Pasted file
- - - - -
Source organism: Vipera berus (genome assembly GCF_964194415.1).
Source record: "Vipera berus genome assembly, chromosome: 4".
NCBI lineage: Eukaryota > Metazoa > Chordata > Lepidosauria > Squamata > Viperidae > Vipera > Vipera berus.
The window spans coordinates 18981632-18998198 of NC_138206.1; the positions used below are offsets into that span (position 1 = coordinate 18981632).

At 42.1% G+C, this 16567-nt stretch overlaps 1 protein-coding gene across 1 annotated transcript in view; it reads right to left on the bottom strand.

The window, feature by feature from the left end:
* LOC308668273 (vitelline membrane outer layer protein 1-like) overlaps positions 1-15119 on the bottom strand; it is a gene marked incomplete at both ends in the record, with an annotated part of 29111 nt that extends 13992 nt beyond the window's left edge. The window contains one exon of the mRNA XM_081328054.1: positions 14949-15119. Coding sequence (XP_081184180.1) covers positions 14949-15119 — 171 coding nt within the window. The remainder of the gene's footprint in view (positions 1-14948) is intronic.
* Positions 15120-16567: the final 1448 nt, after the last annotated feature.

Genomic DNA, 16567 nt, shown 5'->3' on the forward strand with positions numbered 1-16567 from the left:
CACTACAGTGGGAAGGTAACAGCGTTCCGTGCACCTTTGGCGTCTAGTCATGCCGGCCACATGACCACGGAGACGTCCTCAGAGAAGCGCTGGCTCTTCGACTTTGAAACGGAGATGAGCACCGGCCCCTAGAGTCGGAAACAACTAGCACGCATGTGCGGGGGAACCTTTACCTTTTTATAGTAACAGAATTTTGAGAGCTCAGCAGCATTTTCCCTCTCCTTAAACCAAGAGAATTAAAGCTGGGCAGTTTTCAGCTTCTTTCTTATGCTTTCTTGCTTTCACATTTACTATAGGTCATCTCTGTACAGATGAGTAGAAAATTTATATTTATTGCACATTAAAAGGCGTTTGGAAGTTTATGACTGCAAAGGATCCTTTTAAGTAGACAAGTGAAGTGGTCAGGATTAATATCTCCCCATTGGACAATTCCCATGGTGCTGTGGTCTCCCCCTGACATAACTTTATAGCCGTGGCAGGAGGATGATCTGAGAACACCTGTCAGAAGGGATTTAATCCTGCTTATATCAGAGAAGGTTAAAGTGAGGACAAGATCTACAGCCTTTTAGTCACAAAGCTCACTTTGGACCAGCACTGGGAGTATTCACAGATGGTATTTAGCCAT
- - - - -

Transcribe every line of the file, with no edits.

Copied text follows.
Source organism: Vipera berus (genome assembly GCF_964194415.1).
Source record: "Vipera berus genome assembly, chromosome: 4".
NCBI lineage: Eukaryota > Metazoa > Chordata > Lepidosauria > Squamata > Viperidae > Vipera > Vipera berus.
The window spans coordinates 18981632-18998198 of NC_138206.1; the positions used below are offsets into that span (position 1 = coordinate 18981632).

At 42.1% G+C, this 16567-nt stretch overlaps 1 protein-coding gene across 1 annotated transcript in view; it reads right to left on the bottom strand.

The window, feature by feature from the left end:
* LOC308668273 (vitelline membrane outer layer protein 1-like) overlaps positions 1-15119 on the bottom strand; it is a gene marked incomplete at both ends in the record, with an annotated part of 29111 nt that extends 13992 nt beyond the window's left edge. The window contains one exon of the mRNA XM_081328054.1: positions 14949-15119. Coding sequence (XP_081184180.1) covers positions 14949-15119 — 171 coding nt within the window. The remainder of the gene's footprint in view (positions 1-14948) is intronic.
* Positions 15120-16567: the final 1448 nt, after the last annotated feature.

Genomic DNA, 16567 nt, shown 5'->3' on the forward strand with positions numbered 1-16567 from the left:
CACTACAGTGGGAAGGTAACAGCGTTCCGTGCACCTTTGGCGTCTAGTCATGCCGGCCACATGACCACGGAGACGTCCTCAGAGAAGCGCTGGCTCTTCGACTTTGAAACGGAGATGAGCACCGGCCCCTAGAGTCGGAAACAACTAGCACGCATGTGCGGGGGAACCTTTACCTTTTTATAGTAACAGAATTTTGAGAGCTCAGCAGCATTTTCCCTCTCCTTAAACCAAGAGAATTAAAGCTGGGCAGTTTTCAGCTTCTTTCTTATGCTTTCTTGCTTTCACATTTACTATAGGTCATCTCTGTACAGATGAGTAGAAAATTTATATTTATTGCACATTAAAAGGCGTTTGGAAGTTTATGACTGCAAAGGATCCTTTTAAGTAGACAAGTGAAGTGGTCAGGATTAATATCTCCCCATTGGACAATTCCCATGGTGCTGTGGTCTCCCCCTGACATAACTTTATAGCCGTGGCAGGAGGATGATCTGAGAACACCTGTCAGAAGGGATTTAATCCTGCTTATATCAGAGAAGGTTAAAGTGAGGACAAGATCTACAGCCTTTTAGTCACAAAGCTCACTTTGGACCAGCACTGGGAGTATTCACAGATGGTATTTAGCCAT